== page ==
But, they continued:
To confirm or deny that this information is held would disclose MPS [Metropolitan Police Service] practices used, thereby exposing operational procedures and investigative protocols. Information relating to investigative tactics and protocol will rarely be disclosed under the Act and only where there is a strong public interest consideration favouring disclosure.
Leicestershire and Warwickshire Police both had the exact same response, saying:
The security of the country is of paramount importance and the police will not divulge any information, if held, that would place the safety of an individual at risk or undermine national security.
Is there a security threat?
Of course, to some degree, we can understand that police forces can’t release information to the public that might lead to ongoing cases being disrupted. But we weren’t asking for specific details.
We asked how many premises were forcibly entered for the purposes of conducting a search warrant. We also asked how many arrests came from these raids. This doesn’t require names or locations – and moreover, there is public interest here.
Counter-terror strategies have a history of racist and Islamophobic measures. Instances like this, where the police are not forthcoming about strategies, are a cause for concern.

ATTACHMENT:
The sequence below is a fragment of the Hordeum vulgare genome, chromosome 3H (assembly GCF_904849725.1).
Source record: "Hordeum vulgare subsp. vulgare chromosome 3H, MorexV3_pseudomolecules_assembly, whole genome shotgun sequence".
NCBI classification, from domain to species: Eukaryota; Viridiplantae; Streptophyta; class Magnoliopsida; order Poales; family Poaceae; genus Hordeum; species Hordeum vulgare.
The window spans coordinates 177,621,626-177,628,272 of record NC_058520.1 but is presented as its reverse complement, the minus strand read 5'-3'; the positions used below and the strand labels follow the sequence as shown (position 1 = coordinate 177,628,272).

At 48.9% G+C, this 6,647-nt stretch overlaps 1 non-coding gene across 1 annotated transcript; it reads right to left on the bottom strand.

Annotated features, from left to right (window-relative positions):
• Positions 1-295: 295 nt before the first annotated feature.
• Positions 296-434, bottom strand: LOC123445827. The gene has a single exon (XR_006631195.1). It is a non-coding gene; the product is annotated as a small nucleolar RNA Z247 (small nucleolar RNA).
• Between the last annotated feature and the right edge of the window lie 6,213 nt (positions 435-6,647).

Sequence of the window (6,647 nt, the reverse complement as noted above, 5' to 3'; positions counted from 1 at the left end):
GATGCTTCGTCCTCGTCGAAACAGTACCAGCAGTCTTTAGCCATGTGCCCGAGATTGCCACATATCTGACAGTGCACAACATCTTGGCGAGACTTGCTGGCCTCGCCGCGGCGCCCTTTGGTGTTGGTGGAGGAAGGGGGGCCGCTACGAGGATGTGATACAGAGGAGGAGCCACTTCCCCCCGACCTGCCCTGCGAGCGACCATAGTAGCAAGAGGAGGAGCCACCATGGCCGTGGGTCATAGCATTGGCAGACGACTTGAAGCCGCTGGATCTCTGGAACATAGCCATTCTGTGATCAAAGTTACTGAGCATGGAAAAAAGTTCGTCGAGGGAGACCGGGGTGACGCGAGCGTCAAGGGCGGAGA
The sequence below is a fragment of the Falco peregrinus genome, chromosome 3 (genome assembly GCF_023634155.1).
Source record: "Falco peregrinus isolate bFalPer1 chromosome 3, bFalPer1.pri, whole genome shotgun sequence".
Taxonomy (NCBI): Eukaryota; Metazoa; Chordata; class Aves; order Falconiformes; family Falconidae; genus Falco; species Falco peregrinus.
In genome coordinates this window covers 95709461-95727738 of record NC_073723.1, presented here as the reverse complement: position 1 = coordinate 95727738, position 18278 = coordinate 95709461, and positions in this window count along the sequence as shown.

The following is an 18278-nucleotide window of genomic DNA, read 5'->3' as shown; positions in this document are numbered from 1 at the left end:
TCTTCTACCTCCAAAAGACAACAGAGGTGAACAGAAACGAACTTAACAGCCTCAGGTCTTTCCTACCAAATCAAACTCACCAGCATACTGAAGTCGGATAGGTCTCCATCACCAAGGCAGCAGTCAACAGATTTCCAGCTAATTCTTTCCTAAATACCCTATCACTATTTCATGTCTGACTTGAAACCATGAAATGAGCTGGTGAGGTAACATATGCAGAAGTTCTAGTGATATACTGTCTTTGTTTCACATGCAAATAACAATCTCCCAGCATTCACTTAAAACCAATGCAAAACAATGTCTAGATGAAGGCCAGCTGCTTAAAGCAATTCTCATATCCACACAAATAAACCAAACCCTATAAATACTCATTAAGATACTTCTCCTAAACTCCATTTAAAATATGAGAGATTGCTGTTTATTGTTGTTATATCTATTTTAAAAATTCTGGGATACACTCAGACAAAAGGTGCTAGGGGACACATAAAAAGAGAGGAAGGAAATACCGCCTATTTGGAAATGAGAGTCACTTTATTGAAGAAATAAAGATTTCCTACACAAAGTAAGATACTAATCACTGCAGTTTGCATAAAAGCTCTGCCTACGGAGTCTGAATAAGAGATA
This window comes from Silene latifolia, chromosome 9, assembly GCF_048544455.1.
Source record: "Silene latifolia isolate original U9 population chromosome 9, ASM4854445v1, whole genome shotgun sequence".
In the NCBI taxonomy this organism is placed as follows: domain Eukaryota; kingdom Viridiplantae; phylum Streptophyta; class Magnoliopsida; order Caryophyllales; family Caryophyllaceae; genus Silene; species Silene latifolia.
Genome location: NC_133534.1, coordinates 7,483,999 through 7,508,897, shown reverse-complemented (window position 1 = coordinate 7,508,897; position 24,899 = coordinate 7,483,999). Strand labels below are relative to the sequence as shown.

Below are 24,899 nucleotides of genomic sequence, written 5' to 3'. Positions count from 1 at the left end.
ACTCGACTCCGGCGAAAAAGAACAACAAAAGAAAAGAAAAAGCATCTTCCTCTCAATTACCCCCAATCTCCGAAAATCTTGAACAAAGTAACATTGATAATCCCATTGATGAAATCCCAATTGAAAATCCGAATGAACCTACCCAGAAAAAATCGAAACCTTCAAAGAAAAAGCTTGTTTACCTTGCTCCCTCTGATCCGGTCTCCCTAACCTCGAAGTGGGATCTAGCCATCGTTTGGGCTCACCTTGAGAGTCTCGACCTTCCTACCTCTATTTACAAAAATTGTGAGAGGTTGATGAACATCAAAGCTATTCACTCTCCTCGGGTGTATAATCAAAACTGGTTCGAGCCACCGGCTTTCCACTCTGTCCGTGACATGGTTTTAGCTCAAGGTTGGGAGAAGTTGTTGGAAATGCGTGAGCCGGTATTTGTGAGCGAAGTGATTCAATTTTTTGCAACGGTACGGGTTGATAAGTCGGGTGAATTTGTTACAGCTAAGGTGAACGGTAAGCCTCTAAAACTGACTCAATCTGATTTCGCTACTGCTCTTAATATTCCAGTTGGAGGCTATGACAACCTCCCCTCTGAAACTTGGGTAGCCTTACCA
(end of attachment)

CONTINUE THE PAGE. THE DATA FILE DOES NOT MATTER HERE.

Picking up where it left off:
The Canary spoke to the director of the Islamic Human Rights Commission Massoud Shadjareh. He explained how and why these security concerns in counter-terror inflame a complex situation.
Culture of secrecy
Shadjareh told us:
So many homes have been searched and nothing is found. This is not a security issue, what we need to highlight is whether these sort of searches are actually done proportionally or disproportionately. These disproportionate actions of police on anti terrorism are actually counterproductive.
Shadjareh took the position that citing security concerns is a dangerous precedent to set:
Unfortunately, the secrecy around this, it seems to be not for protection of our safety and security. But it’s for the protection of misconduct by officers, which unfortunately happens very often. And the more you wrap up all these procedures in secrecy, the more likely that this sort of thing happens. I’m not suggesting every officer or every security person is corrupt but it creates that culture.
This culture then becomes harder to challenge:
Once that culture is created, then it will be implemented, and there is no one to challenge it. And unfortunately, this is where we are.
Alarmingly, Shadjareh explains how he was also stopped and searched. Officers stopped him, incredulous as it may seem, while he was on his way to discuss stop and search measures with police: